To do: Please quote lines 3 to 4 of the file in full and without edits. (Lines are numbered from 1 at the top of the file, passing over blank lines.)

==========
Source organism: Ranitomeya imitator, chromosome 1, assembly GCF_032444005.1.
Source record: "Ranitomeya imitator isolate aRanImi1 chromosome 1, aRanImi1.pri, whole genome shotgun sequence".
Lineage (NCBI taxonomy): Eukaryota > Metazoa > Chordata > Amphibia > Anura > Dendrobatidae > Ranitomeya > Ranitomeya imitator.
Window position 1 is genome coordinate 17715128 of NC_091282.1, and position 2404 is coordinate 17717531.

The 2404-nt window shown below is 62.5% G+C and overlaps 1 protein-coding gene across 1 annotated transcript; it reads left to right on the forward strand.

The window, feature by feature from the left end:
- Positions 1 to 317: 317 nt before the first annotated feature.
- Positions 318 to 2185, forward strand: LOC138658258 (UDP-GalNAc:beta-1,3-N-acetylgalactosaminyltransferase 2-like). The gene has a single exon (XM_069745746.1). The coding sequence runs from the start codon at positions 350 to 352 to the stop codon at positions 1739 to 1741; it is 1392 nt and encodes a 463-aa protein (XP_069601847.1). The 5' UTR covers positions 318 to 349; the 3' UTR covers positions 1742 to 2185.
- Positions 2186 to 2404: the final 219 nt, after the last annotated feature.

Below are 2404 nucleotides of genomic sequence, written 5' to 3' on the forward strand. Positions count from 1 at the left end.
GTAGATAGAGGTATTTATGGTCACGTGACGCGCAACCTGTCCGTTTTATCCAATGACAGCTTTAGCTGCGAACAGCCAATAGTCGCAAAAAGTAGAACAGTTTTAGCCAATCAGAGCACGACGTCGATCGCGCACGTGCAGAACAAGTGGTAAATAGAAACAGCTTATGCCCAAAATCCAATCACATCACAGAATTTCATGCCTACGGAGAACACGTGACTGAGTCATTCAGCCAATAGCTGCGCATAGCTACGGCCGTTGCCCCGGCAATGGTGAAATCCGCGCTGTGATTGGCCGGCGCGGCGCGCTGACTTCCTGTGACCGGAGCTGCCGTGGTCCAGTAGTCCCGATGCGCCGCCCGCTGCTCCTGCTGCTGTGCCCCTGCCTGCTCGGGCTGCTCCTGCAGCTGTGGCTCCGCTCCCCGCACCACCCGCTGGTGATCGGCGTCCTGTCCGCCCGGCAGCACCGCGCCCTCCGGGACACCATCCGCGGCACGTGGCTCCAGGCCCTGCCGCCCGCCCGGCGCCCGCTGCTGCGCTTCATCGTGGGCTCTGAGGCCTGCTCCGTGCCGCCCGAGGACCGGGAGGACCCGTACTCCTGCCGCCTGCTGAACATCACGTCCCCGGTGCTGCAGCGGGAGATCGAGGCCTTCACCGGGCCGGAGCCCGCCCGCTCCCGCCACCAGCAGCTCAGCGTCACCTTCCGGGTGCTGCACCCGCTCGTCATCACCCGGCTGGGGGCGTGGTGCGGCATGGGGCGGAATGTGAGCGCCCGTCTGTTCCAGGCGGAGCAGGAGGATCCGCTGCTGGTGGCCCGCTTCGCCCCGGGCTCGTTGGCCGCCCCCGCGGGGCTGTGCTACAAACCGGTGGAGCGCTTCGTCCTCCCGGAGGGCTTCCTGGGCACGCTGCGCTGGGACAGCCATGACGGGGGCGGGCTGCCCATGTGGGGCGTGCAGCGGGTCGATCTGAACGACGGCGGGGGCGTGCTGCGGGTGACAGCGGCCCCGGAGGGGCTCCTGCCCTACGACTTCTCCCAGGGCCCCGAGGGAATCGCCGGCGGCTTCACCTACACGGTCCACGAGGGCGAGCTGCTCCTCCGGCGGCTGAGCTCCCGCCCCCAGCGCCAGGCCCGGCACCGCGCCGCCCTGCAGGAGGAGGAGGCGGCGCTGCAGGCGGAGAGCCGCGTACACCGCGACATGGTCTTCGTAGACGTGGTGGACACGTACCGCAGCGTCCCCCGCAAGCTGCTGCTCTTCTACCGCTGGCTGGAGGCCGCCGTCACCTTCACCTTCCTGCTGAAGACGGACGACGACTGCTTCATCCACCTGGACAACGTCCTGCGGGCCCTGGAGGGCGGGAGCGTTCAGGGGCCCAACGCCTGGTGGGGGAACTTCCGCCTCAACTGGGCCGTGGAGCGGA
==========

Lineage (NCBI taxonomy): Eukaryota > Metazoa > Chordata > Amphibia > Anura > Dendrobatidae > Ranitomeya > Ranitomeya imitator.
Window position 1 is genome coordinate 17715128 of NC_091282.1, and position 2404 is coordinate 17717531.